Fidel Castro Dies: The Politics of Music Under the Cuban Leader's Reign
Castro's influence on the rhythms and beats of his singularly musical country was deep -- often damaging, but also uplifting.
The death of Fidel Castro has been prematurely announced many times over the years, but when Cuban president Raul Castro went on state television on Friday night (Nov. 25) to confirm that his 90-year-old revolutionary brother had passed, initial shock very quickly gave way to a mass reaction, with Fidel Castro quickly becoming Twitter's top-trending topic around the world.
“What I never thought I would ever see: #Black Friday and #Fidel Castro trending worldwide at the same time,” tweeted Puerto Rican rapper René Perez, aka Residente.
The ambivalence struck close to home for Residente, who as one-half of irreverent duo Calle 13, played a free massive show in Cuba in 2010, long before travel to the island was popular or accepted.
Added Residente: “Loved, hated, admired, criticized, today what separates us in some ways brings us together because in one way or another his death affects us all.”
While Residente was no doubt not referring exclusively to music, Castro’s influence on the rhythms and beats of his singularly musical country was deep -- often damaging, but also uplifting.
An entire generation of musicians fled the island to escape the Cuban regime and develop their musical careers unfettered by political constraints. Perhaps the most fabled was the late Celia Cruz, whom Castro didn’t allow to return to the island to bury her mother.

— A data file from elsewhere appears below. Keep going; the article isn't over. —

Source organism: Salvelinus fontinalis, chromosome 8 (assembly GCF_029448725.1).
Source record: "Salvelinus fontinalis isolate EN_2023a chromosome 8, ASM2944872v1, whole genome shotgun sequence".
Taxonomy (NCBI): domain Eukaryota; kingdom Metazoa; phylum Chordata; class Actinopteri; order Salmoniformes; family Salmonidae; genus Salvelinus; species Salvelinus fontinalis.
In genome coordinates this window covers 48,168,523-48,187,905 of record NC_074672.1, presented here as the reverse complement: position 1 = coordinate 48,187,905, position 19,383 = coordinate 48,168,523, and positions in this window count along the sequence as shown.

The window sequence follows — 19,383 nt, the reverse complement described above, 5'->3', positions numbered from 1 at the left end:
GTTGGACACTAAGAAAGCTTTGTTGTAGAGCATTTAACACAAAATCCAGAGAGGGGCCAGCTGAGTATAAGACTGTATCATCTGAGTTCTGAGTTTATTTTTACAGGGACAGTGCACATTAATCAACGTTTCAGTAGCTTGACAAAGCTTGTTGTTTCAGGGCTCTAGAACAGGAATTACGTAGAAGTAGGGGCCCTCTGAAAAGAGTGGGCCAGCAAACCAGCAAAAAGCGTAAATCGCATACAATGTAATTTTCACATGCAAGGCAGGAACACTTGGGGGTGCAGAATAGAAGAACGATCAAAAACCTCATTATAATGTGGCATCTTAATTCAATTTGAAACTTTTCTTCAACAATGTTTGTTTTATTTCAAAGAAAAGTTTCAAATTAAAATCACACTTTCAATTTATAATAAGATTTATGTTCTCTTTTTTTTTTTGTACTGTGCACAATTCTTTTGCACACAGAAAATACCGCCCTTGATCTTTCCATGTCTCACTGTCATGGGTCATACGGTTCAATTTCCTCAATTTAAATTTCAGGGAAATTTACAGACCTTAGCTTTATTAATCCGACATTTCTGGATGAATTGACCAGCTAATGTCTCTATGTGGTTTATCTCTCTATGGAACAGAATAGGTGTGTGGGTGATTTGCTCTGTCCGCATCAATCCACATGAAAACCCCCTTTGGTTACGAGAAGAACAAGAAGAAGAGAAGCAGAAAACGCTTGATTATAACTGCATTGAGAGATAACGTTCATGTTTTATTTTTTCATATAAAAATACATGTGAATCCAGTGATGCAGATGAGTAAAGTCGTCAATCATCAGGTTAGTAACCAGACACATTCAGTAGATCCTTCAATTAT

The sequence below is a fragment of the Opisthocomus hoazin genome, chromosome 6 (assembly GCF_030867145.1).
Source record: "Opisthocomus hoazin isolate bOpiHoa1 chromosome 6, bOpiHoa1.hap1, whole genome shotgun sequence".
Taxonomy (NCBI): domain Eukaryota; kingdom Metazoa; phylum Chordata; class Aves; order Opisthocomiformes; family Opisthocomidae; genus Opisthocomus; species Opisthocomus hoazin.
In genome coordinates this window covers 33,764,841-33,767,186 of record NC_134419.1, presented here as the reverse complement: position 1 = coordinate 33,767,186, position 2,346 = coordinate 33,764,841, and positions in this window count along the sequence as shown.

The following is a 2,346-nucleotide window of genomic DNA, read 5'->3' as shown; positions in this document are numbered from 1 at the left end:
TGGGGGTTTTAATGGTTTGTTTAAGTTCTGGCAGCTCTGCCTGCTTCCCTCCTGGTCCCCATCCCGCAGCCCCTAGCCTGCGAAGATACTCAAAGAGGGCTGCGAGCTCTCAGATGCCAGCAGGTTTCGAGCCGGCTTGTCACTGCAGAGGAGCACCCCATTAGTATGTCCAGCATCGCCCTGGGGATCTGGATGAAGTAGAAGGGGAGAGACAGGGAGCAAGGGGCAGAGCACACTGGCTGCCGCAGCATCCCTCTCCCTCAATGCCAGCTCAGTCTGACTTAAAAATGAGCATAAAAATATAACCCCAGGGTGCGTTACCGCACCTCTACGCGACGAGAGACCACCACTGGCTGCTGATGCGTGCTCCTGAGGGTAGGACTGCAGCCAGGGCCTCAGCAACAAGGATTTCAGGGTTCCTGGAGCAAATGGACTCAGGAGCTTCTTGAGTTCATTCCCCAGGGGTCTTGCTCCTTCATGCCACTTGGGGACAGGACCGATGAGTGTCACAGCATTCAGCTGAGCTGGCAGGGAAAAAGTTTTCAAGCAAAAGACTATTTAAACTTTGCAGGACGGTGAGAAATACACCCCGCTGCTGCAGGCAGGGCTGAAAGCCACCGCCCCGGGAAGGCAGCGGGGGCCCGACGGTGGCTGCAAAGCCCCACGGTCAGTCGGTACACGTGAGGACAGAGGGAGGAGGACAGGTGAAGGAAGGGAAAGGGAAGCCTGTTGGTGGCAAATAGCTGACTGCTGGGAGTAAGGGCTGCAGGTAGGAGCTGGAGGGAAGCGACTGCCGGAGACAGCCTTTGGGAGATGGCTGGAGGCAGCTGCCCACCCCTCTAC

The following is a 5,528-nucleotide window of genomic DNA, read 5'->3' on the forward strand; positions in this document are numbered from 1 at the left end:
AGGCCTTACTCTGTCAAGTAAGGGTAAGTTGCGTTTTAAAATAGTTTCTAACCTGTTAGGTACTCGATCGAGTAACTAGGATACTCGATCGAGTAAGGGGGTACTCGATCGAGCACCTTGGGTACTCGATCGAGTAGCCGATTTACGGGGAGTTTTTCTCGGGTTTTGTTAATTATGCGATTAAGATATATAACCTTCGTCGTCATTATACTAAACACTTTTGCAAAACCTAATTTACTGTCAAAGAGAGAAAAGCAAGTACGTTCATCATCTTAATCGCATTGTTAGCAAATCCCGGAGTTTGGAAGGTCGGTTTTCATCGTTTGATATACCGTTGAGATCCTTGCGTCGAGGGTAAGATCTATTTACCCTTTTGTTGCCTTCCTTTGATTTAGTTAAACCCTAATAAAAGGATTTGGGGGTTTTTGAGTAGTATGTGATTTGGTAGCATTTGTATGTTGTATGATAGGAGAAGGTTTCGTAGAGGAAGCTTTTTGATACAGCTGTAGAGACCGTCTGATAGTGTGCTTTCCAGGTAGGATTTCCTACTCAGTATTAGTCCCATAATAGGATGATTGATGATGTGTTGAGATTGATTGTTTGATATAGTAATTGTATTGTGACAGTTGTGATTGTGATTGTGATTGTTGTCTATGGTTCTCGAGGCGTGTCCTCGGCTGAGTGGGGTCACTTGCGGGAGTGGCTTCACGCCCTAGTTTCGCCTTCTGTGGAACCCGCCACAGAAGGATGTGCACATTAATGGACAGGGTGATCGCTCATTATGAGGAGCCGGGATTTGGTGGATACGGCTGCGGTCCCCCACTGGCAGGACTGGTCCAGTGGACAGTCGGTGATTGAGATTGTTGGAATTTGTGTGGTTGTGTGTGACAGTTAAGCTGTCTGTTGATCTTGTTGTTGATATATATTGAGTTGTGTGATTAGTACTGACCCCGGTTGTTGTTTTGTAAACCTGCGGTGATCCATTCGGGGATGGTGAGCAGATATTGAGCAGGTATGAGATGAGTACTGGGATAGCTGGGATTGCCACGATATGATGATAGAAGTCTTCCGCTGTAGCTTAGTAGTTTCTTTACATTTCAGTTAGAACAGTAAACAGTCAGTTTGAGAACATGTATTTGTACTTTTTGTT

The story of Cruz’s yearning for Cuba and deep disdain for Castro was told in detail in Celia, the TV series based on her life. The regime’s menace was also the basis of For Love or Country, the made-for-TV story of the life of trumpeter Arturo Sandoval, who also fled the country.
On the other hand, another generation of musicians, including troubadour Silvio Rodriguez and celebrated timba group Los Van Van, flourished under a communist regime that fostered their musical development, and the forbidden nature of everything Cuban also elevated the island’s music in the eyes of the outside world.
The ambivalence Cuban musicians felt for Castro and his sympathizers and detractors often spilled over into other facets of music. When the Latin Grammys were held in Miami in 2001, for example, they elicited both public protests and public support. And artists like Juanes, and later Calle 13, were heavily criticized for performing on the island even though they didn’t profess to be Castro supporters.
At the time of Castro’s death, of course, much water had passed under the bridge. Today, relations between Cuba and the U.S. have thawed, and artists can freely come and go between the two countries. But when it comes to Castro, the conversation is sure to continue.